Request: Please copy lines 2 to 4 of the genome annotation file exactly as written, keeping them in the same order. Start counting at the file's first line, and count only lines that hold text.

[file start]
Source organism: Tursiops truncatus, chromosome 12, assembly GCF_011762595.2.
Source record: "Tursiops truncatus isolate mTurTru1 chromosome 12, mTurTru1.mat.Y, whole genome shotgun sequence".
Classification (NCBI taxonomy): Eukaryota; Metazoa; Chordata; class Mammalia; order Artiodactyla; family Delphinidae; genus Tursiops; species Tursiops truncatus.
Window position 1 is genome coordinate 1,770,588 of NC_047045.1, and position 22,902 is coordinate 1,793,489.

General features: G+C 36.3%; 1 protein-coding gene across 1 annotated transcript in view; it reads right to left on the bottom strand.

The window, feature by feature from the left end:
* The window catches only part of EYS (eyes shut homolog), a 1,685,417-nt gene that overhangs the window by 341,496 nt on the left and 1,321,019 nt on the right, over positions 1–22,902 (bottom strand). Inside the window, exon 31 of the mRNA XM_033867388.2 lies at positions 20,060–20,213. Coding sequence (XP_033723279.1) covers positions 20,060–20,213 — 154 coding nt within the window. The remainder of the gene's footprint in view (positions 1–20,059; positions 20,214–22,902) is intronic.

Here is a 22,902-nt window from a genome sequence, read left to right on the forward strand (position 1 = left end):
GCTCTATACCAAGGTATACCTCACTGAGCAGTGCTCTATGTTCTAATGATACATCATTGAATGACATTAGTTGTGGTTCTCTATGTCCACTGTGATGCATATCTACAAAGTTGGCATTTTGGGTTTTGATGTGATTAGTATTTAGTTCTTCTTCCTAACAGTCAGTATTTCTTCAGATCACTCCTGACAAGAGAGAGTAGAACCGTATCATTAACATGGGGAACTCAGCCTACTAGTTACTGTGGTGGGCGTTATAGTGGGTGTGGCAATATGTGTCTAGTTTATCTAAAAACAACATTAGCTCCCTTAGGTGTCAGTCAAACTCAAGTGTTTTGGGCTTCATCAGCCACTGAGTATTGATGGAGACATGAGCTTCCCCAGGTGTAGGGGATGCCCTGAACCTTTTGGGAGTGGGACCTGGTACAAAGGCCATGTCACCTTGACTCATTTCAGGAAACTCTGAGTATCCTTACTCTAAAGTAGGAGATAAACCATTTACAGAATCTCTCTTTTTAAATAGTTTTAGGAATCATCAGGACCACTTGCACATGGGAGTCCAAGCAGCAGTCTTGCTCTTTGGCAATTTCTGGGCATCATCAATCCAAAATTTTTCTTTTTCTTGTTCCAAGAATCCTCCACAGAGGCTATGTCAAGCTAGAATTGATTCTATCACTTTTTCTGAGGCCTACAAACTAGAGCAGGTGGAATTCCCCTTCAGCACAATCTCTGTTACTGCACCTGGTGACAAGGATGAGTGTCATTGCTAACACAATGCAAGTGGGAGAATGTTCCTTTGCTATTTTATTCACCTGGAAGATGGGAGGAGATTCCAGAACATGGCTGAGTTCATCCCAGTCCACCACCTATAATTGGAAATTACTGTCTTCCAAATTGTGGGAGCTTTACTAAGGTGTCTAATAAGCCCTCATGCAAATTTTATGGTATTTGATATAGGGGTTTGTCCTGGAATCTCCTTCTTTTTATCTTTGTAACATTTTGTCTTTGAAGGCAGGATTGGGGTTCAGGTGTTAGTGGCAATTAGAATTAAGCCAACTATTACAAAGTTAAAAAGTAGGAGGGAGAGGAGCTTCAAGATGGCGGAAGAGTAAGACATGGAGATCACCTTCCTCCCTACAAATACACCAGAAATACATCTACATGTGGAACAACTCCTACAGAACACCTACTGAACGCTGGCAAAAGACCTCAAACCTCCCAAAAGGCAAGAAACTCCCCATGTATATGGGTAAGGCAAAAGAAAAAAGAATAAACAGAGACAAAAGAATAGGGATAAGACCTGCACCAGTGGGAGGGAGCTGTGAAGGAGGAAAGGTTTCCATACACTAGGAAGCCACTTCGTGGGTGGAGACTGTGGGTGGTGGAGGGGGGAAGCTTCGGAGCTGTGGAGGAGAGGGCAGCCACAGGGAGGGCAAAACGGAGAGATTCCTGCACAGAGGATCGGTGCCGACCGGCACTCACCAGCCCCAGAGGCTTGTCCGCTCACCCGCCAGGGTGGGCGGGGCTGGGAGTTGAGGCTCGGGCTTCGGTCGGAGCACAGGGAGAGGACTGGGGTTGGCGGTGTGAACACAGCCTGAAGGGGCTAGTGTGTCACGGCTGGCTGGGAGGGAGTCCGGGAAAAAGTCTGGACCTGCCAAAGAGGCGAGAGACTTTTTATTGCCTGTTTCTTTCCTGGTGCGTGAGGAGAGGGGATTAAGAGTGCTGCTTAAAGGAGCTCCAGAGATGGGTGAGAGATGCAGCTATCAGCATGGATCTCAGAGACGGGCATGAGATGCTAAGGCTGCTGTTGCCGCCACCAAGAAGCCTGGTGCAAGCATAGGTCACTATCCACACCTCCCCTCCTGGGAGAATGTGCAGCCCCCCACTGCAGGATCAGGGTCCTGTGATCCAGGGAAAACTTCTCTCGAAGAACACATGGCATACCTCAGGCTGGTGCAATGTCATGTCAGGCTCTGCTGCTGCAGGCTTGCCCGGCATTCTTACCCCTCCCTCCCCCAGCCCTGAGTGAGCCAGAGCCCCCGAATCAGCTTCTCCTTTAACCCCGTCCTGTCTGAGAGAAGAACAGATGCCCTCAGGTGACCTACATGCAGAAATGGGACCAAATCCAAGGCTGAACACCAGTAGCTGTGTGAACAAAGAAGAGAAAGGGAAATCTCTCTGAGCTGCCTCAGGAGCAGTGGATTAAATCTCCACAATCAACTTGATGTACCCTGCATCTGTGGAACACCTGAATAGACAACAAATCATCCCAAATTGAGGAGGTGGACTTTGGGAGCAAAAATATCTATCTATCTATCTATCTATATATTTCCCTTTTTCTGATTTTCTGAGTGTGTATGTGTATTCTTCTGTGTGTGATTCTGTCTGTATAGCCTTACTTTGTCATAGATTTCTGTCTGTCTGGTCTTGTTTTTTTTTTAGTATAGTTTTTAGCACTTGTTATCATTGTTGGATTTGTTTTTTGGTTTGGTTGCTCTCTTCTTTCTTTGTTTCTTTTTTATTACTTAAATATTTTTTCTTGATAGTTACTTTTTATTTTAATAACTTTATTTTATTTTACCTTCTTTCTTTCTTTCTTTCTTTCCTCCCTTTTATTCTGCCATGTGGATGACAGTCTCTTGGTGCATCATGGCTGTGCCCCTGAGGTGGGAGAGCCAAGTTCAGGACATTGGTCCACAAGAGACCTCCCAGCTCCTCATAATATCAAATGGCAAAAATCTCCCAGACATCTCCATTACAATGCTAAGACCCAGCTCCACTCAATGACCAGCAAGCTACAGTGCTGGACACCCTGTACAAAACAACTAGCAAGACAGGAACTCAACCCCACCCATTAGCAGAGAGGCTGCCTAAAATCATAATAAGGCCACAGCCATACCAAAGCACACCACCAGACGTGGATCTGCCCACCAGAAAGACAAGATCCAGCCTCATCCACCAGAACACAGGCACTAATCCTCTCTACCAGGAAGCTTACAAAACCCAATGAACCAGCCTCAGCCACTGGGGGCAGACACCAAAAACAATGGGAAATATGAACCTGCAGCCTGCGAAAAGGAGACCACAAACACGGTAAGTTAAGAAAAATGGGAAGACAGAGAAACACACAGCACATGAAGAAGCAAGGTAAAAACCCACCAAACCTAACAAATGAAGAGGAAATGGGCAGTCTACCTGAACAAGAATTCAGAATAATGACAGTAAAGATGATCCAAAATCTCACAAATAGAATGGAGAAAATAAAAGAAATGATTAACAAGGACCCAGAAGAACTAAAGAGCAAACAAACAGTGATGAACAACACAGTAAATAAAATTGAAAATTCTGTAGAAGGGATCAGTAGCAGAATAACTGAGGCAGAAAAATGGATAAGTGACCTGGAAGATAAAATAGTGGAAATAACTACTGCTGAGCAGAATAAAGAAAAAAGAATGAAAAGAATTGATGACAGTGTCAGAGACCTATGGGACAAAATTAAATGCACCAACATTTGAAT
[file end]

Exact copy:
Source record: "Tursiops truncatus isolate mTurTru1 chromosome 12, mTurTru1.mat.Y, whole genome shotgun sequence".
Classification (NCBI taxonomy): Eukaryota; Metazoa; Chordata; class Mammalia; order Artiodactyla; family Delphinidae; genus Tursiops; species Tursiops truncatus.
Window position 1 is genome coordinate 1,770,588 of NC_047045.1, and position 22,902 is coordinate 1,793,489.